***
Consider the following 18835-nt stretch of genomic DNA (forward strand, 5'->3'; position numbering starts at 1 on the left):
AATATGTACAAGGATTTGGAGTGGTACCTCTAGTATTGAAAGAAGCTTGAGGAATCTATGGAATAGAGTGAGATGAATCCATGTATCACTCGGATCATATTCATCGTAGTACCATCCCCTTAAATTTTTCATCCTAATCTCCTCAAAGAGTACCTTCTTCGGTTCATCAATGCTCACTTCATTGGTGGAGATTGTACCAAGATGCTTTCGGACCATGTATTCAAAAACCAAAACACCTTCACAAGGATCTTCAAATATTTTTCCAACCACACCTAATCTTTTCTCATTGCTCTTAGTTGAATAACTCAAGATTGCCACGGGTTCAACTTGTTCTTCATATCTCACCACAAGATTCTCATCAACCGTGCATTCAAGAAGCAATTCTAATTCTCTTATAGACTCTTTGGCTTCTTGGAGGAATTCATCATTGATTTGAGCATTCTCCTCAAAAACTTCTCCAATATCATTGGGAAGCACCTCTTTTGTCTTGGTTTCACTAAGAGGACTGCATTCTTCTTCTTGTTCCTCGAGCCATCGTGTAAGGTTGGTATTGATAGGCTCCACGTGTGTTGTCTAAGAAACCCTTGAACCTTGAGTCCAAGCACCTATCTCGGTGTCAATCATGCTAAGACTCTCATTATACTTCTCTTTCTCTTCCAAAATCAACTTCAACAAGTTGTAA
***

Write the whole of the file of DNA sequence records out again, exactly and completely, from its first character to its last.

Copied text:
Consider the following 18835-nt stretch of genomic DNA (forward strand, 5'->3'; position numbering starts at 1 on the left):
AATATGTACAAGGATTTGGAGTGGTACCTCTAGTATTGAAAGAAGCTTGAGGAATCTATGGAATAGAGTGAGATGAATCCATGTATCACTCGGATCATATTCATCGTAGTACCATCCCCTTAAATTTTTCATCCTAATCTCCTCAAAGAGTACCTTCTTCGGTTCATCAATGCTCACTTCATTGGTGGAGATTGTACCAAGATGCTTTCGGACCATGTATTCAAAAACCAAAACACCTTCACAAGGATCTTCAAATATTTTTCCAACCACACCTAATCTTTTCTCATTGCTCTTAGTTGAATAACTCAAGATTGCCACGGGTTCAACTTGTTCTTCATATCTCACCACAAGATTCTCATCAACCGTGCATTCAAGAAGCAATTCTAATTCTCTTATAGACTCTTTGGCTTCTTGGAGGAATTCATCATTGATTTGAGCATTCTCCTCAAAAACTTCTCCAATATCATTGGGAAGCACCTCTTTTGTCTTGGTTTCACTAAGAGGACTGCATTCTTCTTCTTGTTCCTCGAGCCATCGTGTAAGGTTGGTATTGATAGGCTCCACGTGTGTTGTCTAAGAAACCCTTGAACCTTGAGTCCAAGCACCTATCTCGGTGTCAATCATGCTAAGACTCTCATTATACTTCTCTTTCTCTTCCAAAATCAACTTCAACAAGTTGTAA